By Ian Palmer
After almost three seasons in charge of the NBA’s Orlando Magic, head coach Jacque Vaughn was fired by the club on February 5. The first-time head coach was hired to help the franchise rebuild, but things haven’t gone to plan so far as the team was 15-37 at the time of the move. They were also 15-37 after 52 games last year. Rob Hennigan, the Magic’s general manager, announced the firing after the team had dropped 10 games in a row with several of them being heavy defeats. Assistant coach James Borrego was named as the squad’s interim coach while Hennigan searches for a fulltime replacement for Vaughn.
Hennigan released a statement which thanked Vaughn and wished him the best for the future, but things obviously weren’t working out for the 39-year-old coach since his overall record with the team stood at 58-158. Hennigan said the club needed to progress this season, but he didn’t feel there was any growth as they’re at the same stage they were last season. He added that the current situation should be viewed as a bump in the road though and not a complete road block. The GM could have let Vaughn go during the offseason, but decided to pick up the option year on his contract.
Hennigan remarked to the media, “There’s never an ideal time to make a change of this magnitude. As season progressed, we just felt like a change needed to be made and this was the time to do it. Plain and simple. We were trying to get our hands around the inconsistency we were seeing on the floor. There’s a lot of reasons for that. Jacque’s not the only reason for that.”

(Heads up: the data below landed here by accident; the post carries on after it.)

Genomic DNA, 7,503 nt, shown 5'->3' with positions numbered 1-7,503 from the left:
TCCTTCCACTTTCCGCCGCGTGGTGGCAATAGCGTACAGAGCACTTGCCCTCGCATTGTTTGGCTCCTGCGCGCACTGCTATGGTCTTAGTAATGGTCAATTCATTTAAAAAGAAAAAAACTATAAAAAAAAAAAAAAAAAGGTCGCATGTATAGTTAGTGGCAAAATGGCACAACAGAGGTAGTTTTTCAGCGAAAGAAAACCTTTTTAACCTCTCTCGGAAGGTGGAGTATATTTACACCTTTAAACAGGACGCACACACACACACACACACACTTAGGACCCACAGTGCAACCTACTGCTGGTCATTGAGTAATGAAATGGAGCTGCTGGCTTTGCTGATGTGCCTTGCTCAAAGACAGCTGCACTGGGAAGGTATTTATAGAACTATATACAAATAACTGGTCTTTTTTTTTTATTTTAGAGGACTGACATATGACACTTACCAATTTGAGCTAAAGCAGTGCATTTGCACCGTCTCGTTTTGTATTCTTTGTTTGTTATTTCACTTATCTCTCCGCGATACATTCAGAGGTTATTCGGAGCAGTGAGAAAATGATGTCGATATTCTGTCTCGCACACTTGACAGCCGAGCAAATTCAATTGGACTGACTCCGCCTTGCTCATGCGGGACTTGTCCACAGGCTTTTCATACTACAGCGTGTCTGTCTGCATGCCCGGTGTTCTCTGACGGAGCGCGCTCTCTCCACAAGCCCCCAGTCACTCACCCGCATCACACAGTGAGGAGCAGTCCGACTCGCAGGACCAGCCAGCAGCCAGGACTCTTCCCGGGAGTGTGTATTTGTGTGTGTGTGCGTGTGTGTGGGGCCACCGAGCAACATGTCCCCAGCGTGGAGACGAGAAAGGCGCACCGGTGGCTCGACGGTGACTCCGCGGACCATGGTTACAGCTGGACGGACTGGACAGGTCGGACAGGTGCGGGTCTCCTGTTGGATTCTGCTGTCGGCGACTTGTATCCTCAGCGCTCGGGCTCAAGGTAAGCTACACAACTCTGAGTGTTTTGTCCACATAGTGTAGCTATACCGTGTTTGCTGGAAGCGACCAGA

The Magic acquired several new players during the offseason such as free agent free agent Channing Frye and veteran Ben Gordon, but they haven’t gelled as a cohesive unit on the court. The squad has allowed at least 100 points against in 14 straight games and have been beaten in five of their past six home contests, where their current record stands at 5-17. In addition, they’ve been beaten by some of the NBA’s lesser lights such as the New York Knicks, Detroit Pistons, Los Angeles Lakers and Charlotte Hornets.
Hennigan and Vaughn were both hired three years ago when the franchise said it was going to rebuild and both were given at least one more year to try and straighten things out. However, Vaughn was the first to pay the price for the team’s performance this season. Alex Martins, Orlando’s CEO, said the team isn’t where he hoped it would be at the stage. He stated that he thought they’d turn the corner this year, but he’s still waiting for them to do it even though they’ve lost 89-man games due to injury this season and have started 11 different lineups so far. The Magic are listed by oddsmakers at 7500/1 to win the Southeast Division this year.